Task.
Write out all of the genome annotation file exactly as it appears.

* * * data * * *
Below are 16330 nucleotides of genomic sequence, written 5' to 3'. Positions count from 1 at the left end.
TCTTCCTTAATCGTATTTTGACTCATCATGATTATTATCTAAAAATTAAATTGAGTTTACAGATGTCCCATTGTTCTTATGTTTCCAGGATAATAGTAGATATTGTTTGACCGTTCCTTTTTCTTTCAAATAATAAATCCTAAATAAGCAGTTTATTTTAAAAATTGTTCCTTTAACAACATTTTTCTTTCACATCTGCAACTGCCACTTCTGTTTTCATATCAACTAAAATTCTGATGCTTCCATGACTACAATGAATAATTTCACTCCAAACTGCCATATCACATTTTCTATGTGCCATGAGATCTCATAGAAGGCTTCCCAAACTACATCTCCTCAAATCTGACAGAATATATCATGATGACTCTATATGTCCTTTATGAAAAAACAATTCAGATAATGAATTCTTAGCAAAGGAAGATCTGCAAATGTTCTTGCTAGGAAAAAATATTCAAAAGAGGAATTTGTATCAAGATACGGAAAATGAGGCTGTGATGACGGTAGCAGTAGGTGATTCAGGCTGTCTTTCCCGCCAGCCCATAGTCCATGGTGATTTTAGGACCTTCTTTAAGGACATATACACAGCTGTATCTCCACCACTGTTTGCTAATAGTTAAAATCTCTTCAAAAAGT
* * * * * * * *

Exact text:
Below are 16330 nucleotides of genomic sequence, written 5' to 3'. Positions count from 1 at the left end.
TCTTCCTTAATCGTATTTTGACTCATCATGATTATTATCTAAAAATTAAATTGAGTTTACAGATGTCCCATTGTTCTTATGTTTCCAGGATAATAGTAGATATTGTTTGACCGTTCCTTTTTCTTTCAAATAATAAATCCTAAATAAGCAGTTTATTTTAAAAATTGTTCCTTTAACAACATTTTTCTTTCACATCTGCAACTGCCACTTCTGTTTTCATATCAACTAAAATTCTGATGCTTCCATGACTACAATGAATAATTTCACTCCAAACTGCCATATCACATTTTCTATGTGCCATGAGATCTCATAGAAGGCTTCCCAAACTACATCTCCTCAAATCTGACAGAATATATCATGATGACTCTATATGTCCTTTATGAAAAAACAATTCAGATAATGAATTCTTAGCAAAGGAAGATCTGCAAATGTTCTTGCTAGGAAAAAATATTCAAAAGAGGAATTTGTATCAAGATACGGAAAATGAGGCTGTGATGACGGTAGCAGTAGGTGATTCAGGCTGTCTTTCCCGCCAGCCCATAGTCCATGGTGATTTTAGGACCTTCTTTAAGGACATATACACAGCTGTATCTCCACCACTGTTTGCTAATAGTTAAAATCTCTTCAAAAAGT